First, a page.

buzz and hum in recording

Hey, I’m new here, so hang on.
Have Audacity 2.0.5, Windows 7 home version, and am trying to use a audio-technica ATR3350 lapel mic for input, and finally my 'puter is Aspire 5336-2524
Problem: Although sound is pretty good, I can’t seem to eliminate the buzz in background. I want to record voice for youtube. Oh, and I’m creating video through acer webcam.
Do I need to get a USB adapter for my mic (it has 1/8" bayonet)?
Any other suggestions to get rid of buzz and hum?

Noise IS an analog problem… It could be the microphone, or the analog-side of the soundcard.

Does the noise change when you move the microphone & cable around, or when you put it near your body? (That would prove that the mic itself is picking-up the noise.)

It’s best to prevent the noise, but you may be able to remove or reduce it in Audacity in “post production” (after recording).

Hum & buzz is usually AC line noise. First, if your laptop is connected to the charger, try running it off the battery.

You can try the Noise Removal filter (“effect”), where you feed-in a noise profile (or “noise fingerprint”) of noise-only, and it tries to remove it without damaging the other audio.

Or with AC hum, a 50Hz or 60Hz (depending on the power line frequency where you live) notch filter will knock-down the hum. And since you said “buzz”, that probably means you have harmonics at 100Hz/120Hz, 200/240Hz, etc., that also need to be notched-out. (If it works, one or more notch filters will likely to less damage to the good audio, than the general purpose noise removal filter.)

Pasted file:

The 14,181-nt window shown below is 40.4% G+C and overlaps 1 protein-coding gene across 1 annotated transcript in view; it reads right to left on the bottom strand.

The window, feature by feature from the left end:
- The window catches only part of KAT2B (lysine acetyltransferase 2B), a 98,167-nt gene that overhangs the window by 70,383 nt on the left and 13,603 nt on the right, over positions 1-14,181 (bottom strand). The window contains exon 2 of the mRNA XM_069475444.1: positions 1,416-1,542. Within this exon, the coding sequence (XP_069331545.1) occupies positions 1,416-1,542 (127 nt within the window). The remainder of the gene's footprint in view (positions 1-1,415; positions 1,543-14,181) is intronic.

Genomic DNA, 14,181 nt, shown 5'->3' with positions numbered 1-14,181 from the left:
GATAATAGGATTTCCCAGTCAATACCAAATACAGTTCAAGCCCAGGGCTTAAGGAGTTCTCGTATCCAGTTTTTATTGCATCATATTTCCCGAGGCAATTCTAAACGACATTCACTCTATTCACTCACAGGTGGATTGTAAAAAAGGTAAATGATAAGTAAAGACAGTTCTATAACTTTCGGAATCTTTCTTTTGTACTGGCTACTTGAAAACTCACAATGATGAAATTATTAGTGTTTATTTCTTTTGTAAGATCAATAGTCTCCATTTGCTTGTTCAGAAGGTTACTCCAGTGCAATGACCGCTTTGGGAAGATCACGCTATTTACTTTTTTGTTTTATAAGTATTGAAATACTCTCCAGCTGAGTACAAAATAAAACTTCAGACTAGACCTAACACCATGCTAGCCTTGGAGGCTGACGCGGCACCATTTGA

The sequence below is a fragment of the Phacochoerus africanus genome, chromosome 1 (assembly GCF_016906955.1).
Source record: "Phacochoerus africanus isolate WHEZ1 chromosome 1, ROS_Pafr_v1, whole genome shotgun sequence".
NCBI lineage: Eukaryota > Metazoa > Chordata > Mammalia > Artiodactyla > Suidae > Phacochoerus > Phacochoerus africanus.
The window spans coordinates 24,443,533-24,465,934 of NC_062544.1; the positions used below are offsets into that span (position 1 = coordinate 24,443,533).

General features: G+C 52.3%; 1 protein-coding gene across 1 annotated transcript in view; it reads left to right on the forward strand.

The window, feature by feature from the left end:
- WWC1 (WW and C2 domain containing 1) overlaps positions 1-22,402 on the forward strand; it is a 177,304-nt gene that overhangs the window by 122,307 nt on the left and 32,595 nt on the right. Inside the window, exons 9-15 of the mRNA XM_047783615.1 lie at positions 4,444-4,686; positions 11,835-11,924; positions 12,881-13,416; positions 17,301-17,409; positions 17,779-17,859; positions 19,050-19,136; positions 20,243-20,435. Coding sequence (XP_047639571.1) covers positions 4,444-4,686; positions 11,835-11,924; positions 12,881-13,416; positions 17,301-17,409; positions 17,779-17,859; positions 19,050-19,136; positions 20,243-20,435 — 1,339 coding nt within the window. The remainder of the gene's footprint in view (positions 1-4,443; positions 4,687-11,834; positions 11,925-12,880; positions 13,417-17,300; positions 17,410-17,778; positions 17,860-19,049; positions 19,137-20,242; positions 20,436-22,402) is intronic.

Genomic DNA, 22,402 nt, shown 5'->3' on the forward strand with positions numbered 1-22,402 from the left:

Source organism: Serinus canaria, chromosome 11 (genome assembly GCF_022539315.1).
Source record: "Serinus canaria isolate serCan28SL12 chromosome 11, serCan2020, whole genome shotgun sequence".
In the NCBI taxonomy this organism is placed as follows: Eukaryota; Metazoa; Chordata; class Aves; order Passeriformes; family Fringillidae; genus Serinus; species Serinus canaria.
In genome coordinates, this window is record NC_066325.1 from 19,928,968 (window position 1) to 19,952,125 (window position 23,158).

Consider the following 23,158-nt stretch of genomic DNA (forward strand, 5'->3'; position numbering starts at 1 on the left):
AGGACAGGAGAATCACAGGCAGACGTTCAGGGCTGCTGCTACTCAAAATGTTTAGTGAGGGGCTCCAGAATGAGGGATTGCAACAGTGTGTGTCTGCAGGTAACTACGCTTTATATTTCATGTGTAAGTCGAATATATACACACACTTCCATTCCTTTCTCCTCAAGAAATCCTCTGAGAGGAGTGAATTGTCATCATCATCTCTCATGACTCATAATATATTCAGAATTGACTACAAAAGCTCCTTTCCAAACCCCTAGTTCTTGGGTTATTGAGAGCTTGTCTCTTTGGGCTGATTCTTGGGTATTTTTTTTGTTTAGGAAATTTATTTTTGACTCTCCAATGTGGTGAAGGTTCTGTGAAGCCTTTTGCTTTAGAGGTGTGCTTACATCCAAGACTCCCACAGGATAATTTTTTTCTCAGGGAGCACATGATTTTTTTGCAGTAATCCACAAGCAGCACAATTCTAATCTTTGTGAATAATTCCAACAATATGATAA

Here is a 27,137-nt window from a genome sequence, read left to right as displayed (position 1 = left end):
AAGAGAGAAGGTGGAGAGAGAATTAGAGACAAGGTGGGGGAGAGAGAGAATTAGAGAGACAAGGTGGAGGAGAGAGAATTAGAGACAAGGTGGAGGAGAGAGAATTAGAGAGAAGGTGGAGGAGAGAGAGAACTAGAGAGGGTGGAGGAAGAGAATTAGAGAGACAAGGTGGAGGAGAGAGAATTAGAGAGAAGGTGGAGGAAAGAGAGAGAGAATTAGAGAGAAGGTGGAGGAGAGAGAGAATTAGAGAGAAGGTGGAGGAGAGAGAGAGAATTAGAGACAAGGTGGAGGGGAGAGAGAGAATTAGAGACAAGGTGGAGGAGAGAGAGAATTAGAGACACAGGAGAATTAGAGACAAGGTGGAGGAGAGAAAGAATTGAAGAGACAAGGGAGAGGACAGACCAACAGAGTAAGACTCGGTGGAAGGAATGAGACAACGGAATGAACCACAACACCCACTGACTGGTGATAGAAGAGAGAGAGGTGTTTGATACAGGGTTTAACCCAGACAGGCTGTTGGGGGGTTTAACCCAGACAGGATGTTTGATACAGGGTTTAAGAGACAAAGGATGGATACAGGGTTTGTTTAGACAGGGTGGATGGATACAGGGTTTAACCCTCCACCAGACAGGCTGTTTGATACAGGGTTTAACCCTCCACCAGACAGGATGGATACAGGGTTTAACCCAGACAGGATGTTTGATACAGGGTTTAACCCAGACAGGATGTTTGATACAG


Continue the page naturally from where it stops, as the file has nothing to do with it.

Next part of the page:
Back to prevention - You can try an external USB soundcard. That should isolate you from any electrical noise coming from inside the computer.

But, the best solution would be a “studio style”, USB microphone. (A USB mic essentially has a soundcard built-in.) These are sometimes sold as “podcast mics” and they go for around $100 - $200 USD. The [u]AT2020 USB[/u] is a popular choice. That might seem like lots of money, but with a good quiet studio-like environment, you can get darn-near pro studio quality, and that’s quite a bargain. The downside to a USB mic is that you can (usually) use only one mic at a time, so you can’t record stereo (unless you get a stereo USB mic) and you can’t multi-track. And, you can’t use it live with a PA system.

Computer “gaming” or “communications” mics tend to be low-quality. Good “performance” or “studio” mics are low-impedance balanced with XLR connectors, and they are simplly the wrong interface for a consumer soundcard. You can get an audio interface with an XLR mic input (and phantom power for studio condenser mics), but the interface alone (without the analog mic) will cost as much as a good “studio” USB mic.

wow! DVDdoug, I didn’t expect so much good info, so soon. A big mahalo for that. Well, I’m going to try some of your suggestions.
I tried the noise reduction instructions that Audacity furnishes, but was stumped by the selection of settings in Step 2. Actually got the tutorial from audio-technica, but info was for an earlier version of Audacity (showed just one slider).
I have a Sampson studio condenser mic, co1u. But, that won’t work too well for videos … unless I’m missing something about setting it up. I bought it for recording cds … which I haven’t gotten around to doing yet.
Anyway, to the point, thanks again for all the info. It’s a great help.
I’ll let you know how it all comes out.